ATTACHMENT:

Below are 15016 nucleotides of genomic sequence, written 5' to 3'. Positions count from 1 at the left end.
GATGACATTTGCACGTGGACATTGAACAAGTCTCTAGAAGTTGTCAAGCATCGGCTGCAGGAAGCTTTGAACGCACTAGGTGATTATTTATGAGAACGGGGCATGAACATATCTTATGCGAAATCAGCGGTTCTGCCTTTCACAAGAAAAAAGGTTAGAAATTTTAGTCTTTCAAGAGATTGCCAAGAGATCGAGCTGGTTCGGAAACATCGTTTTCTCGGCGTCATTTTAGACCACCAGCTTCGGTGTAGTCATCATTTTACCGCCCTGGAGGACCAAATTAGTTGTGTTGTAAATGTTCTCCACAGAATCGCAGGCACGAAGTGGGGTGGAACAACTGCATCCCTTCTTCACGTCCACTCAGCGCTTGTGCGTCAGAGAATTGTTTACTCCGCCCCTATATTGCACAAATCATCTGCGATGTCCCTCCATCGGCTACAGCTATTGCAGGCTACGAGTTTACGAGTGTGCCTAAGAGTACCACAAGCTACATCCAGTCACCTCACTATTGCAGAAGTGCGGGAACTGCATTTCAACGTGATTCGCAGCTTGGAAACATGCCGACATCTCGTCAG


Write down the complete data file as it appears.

Below are 15016 nucleotides of genomic sequence, written 5' to 3'. Positions count from 1 at the left end.
GATGACATTTGCACGTGGACATTGAACAAGTCTCTAGAAGTTGTCAAGCATCGGCTGCAGGAAGCTTTGAACGCACTAGGTGATTATTTATGAGAACGGGGCATGAACATATCTTATGCGAAATCAGCGGTTCTGCCTTTCACAAGAAAAAAGGTTAGAAATTTTAGTCTTTCAAGAGATTGCCAAGAGATCGAGCTGGTTCGGAAACATCGTTTTCTCGGCGTCATTTTAGACCACCAGCTTCGGTGTAGTCATCATTTTACCGCCCTGGAGGACCAAATTAGTTGTGTTGTAAATGTTCTCCACAGAATCGCAGGCACGAAGTGGGGTGGAACAACTGCATCCCTTCTTCACGTCCACTCAGCGCTTGTGCGTCAGAGAATTGTTTACTCCGCCCCTATATTGCACAAATCATCTGCGATGTCCCTCCATCGGCTACAGCTATTGCAGGCTACGAGTTTACGAGTGTGCCTAAGAGTACCACAAGCTACATCCAGTCACCTCACTATTGCAGAAGTGCGGGAACTGCATTTCAACGTGATTCGCAGCTTGGAAACATGCCGACATCTCGTCAG